April 4, 2019, by bmillar
Investigating Musculoskeletal Health and Wellbeing Cohort Study
The NIHR Nottingham Biomedical Research Centre is currently recruiting for a study investigating Musculoskeletal Health and Wellbeing, led by Professor David Walsh. This research is being funded by NIHR and Arthritis Research UK.
Professor David Walsh himself is a consultant rheumatologist, who first became interested in a career in rheumatology because of the exciting things happening in the 1970s and 80s in immunology. However, since then he has
developed a love and care for helping patients, wanting to understand and ease their symptoms and the pain they experience. Whilst there is still a lot we don’t know, 21stcentury technology has provided the potential for much better in the future!
The research itself focuses mainly on a need to re-evaluate and consider the mechanisms of pain in arthritis sufferers, working towards better treatments through a better understanding. Those who suffer from arthritis can experience pain in the structures of their musculoskeletal system, which is made up from muscles, bones, and joints. While conditions like arthritis are known to inflict pain in these areas, even normal ageing can affect this system. This can lead to unpleasant symptoms such as pain and fatigue, in turn negatively affecting people and preventing them from doing the things they need and want to do.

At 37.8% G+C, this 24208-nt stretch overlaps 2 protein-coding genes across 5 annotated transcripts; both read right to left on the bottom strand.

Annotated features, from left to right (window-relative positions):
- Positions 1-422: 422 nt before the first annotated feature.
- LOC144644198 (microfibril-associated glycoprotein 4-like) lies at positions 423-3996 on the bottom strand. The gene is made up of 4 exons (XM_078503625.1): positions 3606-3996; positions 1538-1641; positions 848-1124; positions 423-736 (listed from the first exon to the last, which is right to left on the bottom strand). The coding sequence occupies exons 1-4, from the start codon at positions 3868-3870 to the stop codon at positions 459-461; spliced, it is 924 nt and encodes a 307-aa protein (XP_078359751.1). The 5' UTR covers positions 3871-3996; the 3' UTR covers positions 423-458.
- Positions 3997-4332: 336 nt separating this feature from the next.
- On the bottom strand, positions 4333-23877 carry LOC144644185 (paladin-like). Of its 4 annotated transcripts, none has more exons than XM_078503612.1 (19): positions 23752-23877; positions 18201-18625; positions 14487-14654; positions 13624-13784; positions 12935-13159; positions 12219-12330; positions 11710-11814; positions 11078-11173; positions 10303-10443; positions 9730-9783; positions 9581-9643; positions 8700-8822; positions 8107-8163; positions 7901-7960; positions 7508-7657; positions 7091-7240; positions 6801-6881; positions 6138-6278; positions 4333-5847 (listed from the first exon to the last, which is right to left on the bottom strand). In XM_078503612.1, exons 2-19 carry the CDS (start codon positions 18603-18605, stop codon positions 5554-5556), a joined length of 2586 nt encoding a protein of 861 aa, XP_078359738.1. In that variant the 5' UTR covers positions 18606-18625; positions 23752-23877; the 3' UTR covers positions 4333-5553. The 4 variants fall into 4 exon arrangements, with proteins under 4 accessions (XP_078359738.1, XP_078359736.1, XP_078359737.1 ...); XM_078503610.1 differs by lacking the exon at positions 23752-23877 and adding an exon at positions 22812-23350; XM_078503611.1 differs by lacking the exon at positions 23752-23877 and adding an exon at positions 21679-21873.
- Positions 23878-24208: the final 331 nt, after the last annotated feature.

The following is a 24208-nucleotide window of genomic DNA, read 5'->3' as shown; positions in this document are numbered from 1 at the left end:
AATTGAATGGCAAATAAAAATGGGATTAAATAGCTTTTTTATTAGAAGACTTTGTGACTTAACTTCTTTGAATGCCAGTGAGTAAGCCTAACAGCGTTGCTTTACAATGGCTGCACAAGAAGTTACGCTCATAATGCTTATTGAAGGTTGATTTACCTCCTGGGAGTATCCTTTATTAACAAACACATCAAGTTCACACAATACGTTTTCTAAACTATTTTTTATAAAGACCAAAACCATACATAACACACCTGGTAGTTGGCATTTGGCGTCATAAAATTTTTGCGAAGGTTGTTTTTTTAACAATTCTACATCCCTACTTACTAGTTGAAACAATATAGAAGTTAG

Whilst some treatments are available, and can ease the symptoms of those suffering, those with particularly severe symptoms have limited treatment options and may find no improvement through their medication. One reason why current treatments can be less helpful than we’d like is if only some rather than all people benefit from them, or if they only work for some rather than all musculoskeletal symptoms. The study aims to find ways of getting the right treatments to the right people at the right time. To do our research we need to be able to find people with particular characteristics or symptoms.
With 1 in 4 UK adults being affected by musculoskeletal problems on a daily basis, it is no surprise that over 5000 willing participants responded keen to engage in the study. Eligibility criteria included the ability to give consent, aged 18 or over, a frailty score of >0.12 on the eFl, and having or being at risk of developing musculoskeletal frailty, pain or disability.
The purpose of this study is to determine the prevalence of different types of musculoskeletal, problems in a community-derived population of men and women and to identify associations with each phenotype. This will be undertaken by a postal baseline and follow-up questionnaires.
During the study, participants were asked to fill in a simple questionnaire about their musculoskeletal health and wellbeing. Participants were further asked to consent to filling in an updated questionnaire every year for the next 5 years. In turn, researchers will use this information, along with information on participants’ health records to facilitate a nested study design. This means, a cohort of people with the condition of interest are recruited, and consented to approach for future studies.
Nottingham’s BRC aims to find a way of getting the right treatments to the right people at the right time. By analysing people with particular characteristics and symptoms, Walsh and his team will be able to use this information to characterise how different musculoskeletal problems develop or progress. This newly founded understanding gained through increased research will pave the way for better treatments, and in turn, better futures.
Participants who complete a questionnaire for this study, can enter a prize draw. Four lucky recipients received their vouchers just in time for Christmas!
For updates follow us @MskWellbeing